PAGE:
The African continent was known to be the home of culture. So many ancient art works in Africa had illicitly been taken away to other continents of the world. Illicit trafficking of cultural materials from Africa is because of non-documentation of art works produced by Africans. So many artifacts were illegally taken away by the colonial masters who colonized the African continent. Some artifacts of cultural value were forcefully transported out of Africa without the consent of the sculptors, artists or even the native communities.
Museum setting and management is a major problem in preserving the ancient art works produced some centuries ago. According to Binkat Manji Jennifer, a well-documented collection can never be achieved without important activities such as numberings. Since the aim of any museum documentation system is to attain a standardized format that would assist in safe-guarding and tracing collections then the aspect of numbering is inevitable.
The National Commission for Museums and Monuments should step up to its functions in protecting and preserving cultural materials or artifacts by Nigerian artists. There were so many art works in the Niger Delta and other parts of the country without documentation and this has caused extinction of cultural materials in some well-known cultures in the country.
Cultural materials, in some cases, are not preserved by the people who use them. Today, the orientation and preservation of cultural materials are given prompt attention. And that is why many Nigerian artists are not celebrated in the country.
It is important for museums to know where the objects are at every given point in time as well as who has them. Cultural materials are trafficked to every part of the world without control. It is sad. There is no proper control or preservation of cultural materials in Nigeria.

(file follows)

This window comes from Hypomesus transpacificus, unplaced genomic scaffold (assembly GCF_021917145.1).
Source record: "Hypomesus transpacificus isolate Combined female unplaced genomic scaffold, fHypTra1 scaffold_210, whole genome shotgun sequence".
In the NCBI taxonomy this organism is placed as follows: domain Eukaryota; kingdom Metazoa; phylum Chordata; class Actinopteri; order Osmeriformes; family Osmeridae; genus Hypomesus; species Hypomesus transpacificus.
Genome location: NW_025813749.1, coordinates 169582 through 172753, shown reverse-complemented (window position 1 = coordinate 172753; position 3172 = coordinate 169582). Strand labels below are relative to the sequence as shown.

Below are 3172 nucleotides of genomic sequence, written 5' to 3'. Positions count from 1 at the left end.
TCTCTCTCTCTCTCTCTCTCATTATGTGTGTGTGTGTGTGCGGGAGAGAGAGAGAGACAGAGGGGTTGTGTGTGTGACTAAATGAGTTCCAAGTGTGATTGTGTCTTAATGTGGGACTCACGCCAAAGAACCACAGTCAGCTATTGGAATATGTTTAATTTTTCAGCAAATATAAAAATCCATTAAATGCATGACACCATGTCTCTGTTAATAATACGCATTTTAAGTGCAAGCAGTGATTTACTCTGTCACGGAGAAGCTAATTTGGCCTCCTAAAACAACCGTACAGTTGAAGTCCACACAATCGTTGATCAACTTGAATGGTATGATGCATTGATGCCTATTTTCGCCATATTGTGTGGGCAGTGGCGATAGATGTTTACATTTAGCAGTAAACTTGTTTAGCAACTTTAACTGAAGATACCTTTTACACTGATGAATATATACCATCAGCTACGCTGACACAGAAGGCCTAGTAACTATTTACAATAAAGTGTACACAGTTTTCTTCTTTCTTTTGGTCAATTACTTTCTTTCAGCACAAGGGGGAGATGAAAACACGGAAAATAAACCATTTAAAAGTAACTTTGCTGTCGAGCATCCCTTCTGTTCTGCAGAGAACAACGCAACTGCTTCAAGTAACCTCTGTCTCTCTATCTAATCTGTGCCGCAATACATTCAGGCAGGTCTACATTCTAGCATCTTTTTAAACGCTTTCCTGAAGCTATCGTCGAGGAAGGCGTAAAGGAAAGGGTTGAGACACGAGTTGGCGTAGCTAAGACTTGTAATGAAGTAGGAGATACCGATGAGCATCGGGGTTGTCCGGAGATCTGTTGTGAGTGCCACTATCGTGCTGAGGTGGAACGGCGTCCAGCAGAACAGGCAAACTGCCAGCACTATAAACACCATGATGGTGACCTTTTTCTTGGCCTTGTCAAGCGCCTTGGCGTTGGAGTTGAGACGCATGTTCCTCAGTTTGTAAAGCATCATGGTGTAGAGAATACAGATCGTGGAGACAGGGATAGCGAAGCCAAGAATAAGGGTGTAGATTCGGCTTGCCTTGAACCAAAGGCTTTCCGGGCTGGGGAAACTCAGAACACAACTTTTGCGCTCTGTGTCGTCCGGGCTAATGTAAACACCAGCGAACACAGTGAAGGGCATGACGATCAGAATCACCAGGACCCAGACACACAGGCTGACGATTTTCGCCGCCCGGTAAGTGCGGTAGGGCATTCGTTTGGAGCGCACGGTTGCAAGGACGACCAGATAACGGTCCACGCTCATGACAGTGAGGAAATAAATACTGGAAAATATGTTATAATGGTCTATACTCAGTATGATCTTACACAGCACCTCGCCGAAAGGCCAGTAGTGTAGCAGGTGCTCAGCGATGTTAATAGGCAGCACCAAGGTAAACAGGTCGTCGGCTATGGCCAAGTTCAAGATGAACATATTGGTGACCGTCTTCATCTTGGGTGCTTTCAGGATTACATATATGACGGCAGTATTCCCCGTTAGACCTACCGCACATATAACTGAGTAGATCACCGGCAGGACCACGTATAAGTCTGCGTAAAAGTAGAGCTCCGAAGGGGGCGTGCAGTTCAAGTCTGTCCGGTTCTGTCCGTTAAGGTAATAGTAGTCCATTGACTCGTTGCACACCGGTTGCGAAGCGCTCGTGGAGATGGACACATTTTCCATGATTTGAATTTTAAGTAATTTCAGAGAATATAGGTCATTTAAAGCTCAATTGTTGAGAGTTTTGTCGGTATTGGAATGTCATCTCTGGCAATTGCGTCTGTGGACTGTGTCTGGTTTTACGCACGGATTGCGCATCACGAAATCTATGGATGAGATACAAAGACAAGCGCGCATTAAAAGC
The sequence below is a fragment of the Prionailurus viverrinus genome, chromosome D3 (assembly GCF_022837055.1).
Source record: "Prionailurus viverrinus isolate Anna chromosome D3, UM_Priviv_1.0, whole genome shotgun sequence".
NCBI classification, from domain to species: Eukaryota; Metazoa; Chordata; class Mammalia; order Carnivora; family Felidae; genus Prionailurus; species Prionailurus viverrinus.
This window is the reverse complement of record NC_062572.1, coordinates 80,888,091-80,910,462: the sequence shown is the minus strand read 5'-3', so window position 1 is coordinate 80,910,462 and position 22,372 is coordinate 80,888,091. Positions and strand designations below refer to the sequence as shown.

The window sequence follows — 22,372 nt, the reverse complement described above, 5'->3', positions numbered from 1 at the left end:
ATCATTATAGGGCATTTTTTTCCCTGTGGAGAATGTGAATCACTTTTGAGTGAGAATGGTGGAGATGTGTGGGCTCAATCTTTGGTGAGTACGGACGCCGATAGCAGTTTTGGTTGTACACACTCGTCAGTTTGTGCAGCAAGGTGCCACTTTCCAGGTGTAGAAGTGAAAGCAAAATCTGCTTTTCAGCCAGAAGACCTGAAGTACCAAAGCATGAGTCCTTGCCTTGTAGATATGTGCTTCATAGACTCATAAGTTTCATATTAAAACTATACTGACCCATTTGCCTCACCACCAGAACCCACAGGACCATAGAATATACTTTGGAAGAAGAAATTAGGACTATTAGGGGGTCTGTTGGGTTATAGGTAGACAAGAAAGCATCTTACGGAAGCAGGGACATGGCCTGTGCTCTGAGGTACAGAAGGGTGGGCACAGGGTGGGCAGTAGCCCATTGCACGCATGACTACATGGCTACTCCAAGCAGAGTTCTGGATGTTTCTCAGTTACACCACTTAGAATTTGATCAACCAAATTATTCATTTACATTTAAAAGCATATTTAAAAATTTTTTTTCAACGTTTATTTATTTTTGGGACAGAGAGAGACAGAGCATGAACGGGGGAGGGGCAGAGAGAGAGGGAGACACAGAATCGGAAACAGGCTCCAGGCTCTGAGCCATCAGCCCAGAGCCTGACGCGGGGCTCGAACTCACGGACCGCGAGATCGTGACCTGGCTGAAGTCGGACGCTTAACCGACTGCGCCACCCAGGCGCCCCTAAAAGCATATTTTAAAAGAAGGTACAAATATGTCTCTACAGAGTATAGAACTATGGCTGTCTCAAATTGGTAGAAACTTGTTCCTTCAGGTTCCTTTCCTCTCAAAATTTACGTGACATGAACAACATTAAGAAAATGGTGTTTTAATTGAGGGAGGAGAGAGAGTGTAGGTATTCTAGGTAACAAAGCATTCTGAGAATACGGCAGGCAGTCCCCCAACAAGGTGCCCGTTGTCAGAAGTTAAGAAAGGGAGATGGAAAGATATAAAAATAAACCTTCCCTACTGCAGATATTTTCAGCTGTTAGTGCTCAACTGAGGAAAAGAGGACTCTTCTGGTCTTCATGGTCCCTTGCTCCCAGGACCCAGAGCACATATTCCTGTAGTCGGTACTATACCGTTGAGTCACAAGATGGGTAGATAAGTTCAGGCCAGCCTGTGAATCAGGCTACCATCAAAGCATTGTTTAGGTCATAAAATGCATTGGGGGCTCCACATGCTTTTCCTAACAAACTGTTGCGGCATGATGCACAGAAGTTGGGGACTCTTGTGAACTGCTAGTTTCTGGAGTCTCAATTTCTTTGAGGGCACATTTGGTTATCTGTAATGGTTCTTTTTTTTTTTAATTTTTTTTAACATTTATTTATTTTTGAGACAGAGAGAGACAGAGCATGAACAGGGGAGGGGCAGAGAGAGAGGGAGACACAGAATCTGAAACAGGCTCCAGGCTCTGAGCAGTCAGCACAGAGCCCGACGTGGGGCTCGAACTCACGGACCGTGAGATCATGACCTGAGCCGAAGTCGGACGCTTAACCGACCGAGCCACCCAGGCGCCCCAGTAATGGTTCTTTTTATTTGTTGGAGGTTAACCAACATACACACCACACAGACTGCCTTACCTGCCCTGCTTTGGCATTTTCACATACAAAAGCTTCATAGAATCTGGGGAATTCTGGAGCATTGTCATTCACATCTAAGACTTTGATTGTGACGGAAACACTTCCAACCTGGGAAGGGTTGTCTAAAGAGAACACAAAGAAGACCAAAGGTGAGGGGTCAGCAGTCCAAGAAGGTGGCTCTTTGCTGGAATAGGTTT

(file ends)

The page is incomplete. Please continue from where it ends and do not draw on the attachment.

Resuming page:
The illicit trafficking of artifacts from Africa to the Western world has been on the increase, especially in this 21st Century. One of the reasons for trafficking of cultural materials to other parts of the world without traces is because the materials have no historical ownership.
For instance, the Last Supper Painting of Jesus Christ and his disciples is credited to a world class painter, Leonard Da Vinci, because of documentation carried out at that time. It is obvious that most of the sculptural pieces and paintings in Africa were not assigned or credited to certain artists.
The works of the Nok Culture, Ife Art, Benin Art and Igbo Ukwu did not have specific artists attached to them. Rather, they are seen as general art works of particular groups. But in Europe, most of the artifacts can be traced to the artists who did them. This is the problem of historical non-documentation in African society.
Examples of bad conditions on objects indeed, missing art objects appear incomplete due to areas that have been broken off, probably in the course of excavation of pottery items or broken while in transit. Some parts of objects that have broken off must not be thrown away in the course of exhibition; these parts can equally be displayed. Every part of an art work is important to the artist.
Last year, the Last Supper Painting of Da Vinci was auctioned in Europe for millions of dollars.
The federal, state and the local governments in Nigeria should protect and promote artworks made in the country. A situation where cultural materials are illegally taken away at the mercy of the artists should be discouraged.
Most countries in the world preserve their ancient relics in their national museums. Museums in France can boast of artifacts that have existed for more than one thousand years. Nigerian artists should be empowered by government to give them a sense of belonging.
Indeed, there is no ethnic group without cultural materials. But today, some ethic groups cannot identify or see their cultural material in real life. Some had been taken to foreign lands where their origin cannot be traced. Say no to illicit trafficking of cultural artifacts.
Ogwuonuonu wrote from Port Harcourt.

 

Frank Ogwuonuonu